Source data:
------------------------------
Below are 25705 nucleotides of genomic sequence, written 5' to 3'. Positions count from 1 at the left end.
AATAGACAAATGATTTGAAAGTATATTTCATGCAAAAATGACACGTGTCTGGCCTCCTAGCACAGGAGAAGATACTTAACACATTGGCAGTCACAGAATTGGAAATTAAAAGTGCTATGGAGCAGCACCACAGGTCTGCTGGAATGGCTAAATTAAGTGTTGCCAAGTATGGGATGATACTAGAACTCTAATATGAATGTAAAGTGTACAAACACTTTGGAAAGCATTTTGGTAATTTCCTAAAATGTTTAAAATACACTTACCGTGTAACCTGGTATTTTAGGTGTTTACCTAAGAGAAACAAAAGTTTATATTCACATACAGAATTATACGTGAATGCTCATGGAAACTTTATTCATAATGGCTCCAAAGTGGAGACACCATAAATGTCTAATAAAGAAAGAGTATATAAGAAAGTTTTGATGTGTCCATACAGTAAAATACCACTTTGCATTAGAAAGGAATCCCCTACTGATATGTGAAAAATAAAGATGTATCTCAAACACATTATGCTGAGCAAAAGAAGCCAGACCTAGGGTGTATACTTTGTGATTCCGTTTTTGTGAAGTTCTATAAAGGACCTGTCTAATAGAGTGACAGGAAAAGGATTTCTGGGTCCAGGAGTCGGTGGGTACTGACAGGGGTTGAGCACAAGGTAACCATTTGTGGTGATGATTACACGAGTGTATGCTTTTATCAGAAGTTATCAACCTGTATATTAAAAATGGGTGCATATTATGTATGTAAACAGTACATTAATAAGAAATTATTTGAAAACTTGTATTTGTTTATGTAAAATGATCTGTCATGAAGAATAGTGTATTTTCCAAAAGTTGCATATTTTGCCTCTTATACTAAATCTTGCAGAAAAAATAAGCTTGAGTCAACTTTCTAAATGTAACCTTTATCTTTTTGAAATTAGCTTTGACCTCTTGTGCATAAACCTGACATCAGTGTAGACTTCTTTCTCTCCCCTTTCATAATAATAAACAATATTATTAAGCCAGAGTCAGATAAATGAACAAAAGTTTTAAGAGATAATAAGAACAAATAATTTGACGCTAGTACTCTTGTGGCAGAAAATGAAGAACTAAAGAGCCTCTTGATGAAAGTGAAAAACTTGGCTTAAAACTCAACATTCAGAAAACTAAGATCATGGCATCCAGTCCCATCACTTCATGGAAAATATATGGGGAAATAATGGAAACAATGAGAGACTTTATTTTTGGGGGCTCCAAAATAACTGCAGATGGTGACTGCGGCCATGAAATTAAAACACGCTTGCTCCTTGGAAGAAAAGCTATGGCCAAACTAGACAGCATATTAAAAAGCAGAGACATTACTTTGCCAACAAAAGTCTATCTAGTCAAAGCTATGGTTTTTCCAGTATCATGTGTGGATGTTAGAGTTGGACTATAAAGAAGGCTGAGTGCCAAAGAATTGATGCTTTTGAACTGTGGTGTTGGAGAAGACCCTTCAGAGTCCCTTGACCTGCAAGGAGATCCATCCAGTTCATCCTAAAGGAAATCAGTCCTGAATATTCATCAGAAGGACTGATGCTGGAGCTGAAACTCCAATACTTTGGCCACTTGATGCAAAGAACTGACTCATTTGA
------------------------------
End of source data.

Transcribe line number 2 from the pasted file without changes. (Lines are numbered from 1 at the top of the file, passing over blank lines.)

AATAGACAAATGATTTGAAAGTATATTTCATGCAAAAATGACACGTGTCTGGCCTCCTAGCACAGGAGAAGATACTTAACACATTGGCAGTCACAGAATTGGAAATTAAAAGTGCTATGGAGCAGCACCACAGGTCTGCTGGAATGGCTAAATTAAGTGTTGCCAAGTATGGGATGATACTAGAACTCTAATATGAATGTAAAGTGTACAAACACTTTGGAAAGCATTTTGGTAATTTCCTAAAATGTTTAAAATACACTTACCGTGTAACCTGGTATTTTAGGTGTTTACCTAAGAGAAACAAAAGTTTATATTCACATACAGAATTATACGTGAATGCTCATGGAAACTTTATTCATAATGGCTCCAAAGTGGAGACACCATAAATGTCTAATAAAGAAAGAGTATATAAGAAAGTTTTGATGTGTCCATACAGTAAAATACCACTTTGCATTAGAAAGGAATCCCCTACTGATATGTGAAAAATAAAGATGTATCTCAAACACATTATGCTGAGCAAAAGAAGCCAGACCTAGGGTGTATACTTTGTGATTCCGTTTTTGTGAAGTTCTATAAAGGACCTGTCTAATAGAGTGACAGGAAAAGGATTTCTGGGTCCAGGAGTCGGTGGGTACTGACAGGGGTTGAGCACAAGGTAACCATTTGTGGTGATGATTACACGAGTGTATGCTTTTATCAGAAGTTATCAACCTGTATATTAAAAATGGGTGCATATTATGTATGTAAACAGTACATTAATAAGAAATTATTTGAAAACTTGTATTTGTTTATGTAAAATGATCTGTCATGAAGAATAGTGTATTTTCCAAAAGTTGCATATTTTGCCTCTTATACTAAATCTTGCAGAAAAAATAAGCTTGAGTCAACTTTCTAAATGTAACCTTTATCTTTTTGAAATTAGCTTTGACCTCTTGTGCATAAACCTGACATCAGTGTAGACTTCTTTCTCTCCCCTTTCATAATAATAAACAATATTATTAAGCCAGAGTCAGATAAATGAACAAAAGTTTTAAGAGATAATAAGAACAAATAATTTGACGCTAGTACTCTTGTGGCAGAAAATGAAGAACTAAAGAGCCTCTTGATGAAAGTGAAAAACTTGGCTTAAAACTCAACATTCAGAAAACTAAGATCATGGCATCCAGTCCCATCACTTCATGGAAAATATATGGGGAAATAATGGAAACAATGAGAGACTTTATTTTTGGGGGCTCCAAAATAACTGCAGATGGTGACTGCGGCCATGAAATTAAAACACGCTTGCTCCTTGGAAGAAAAGCTATGGCCAAACTAGACAGCATATTAAAAAGCAGAGACATTACTTTGCCAACAAAAGTCTATCTAGTCAAAGCTATGGTTTTTCCAGTATCATGTGTGGATGTTAGAGTTGGACTATAAAGAAGGCTGAGTGCCAAAGAATTGATGCTTTTGAACTGTGGTGTTGGAGAAGACCCTTCAGAGTCCCTTGACCTGCAAGGAGATCCATCCAGTTCATCCTAAAGGAAATCAGTCCTGAATATTCATCAGAAGGACTGATGCTGGAGCTGAAACTCCAATACTTTGGCCACTTGATGCAAAGAACTGACTCATTTGA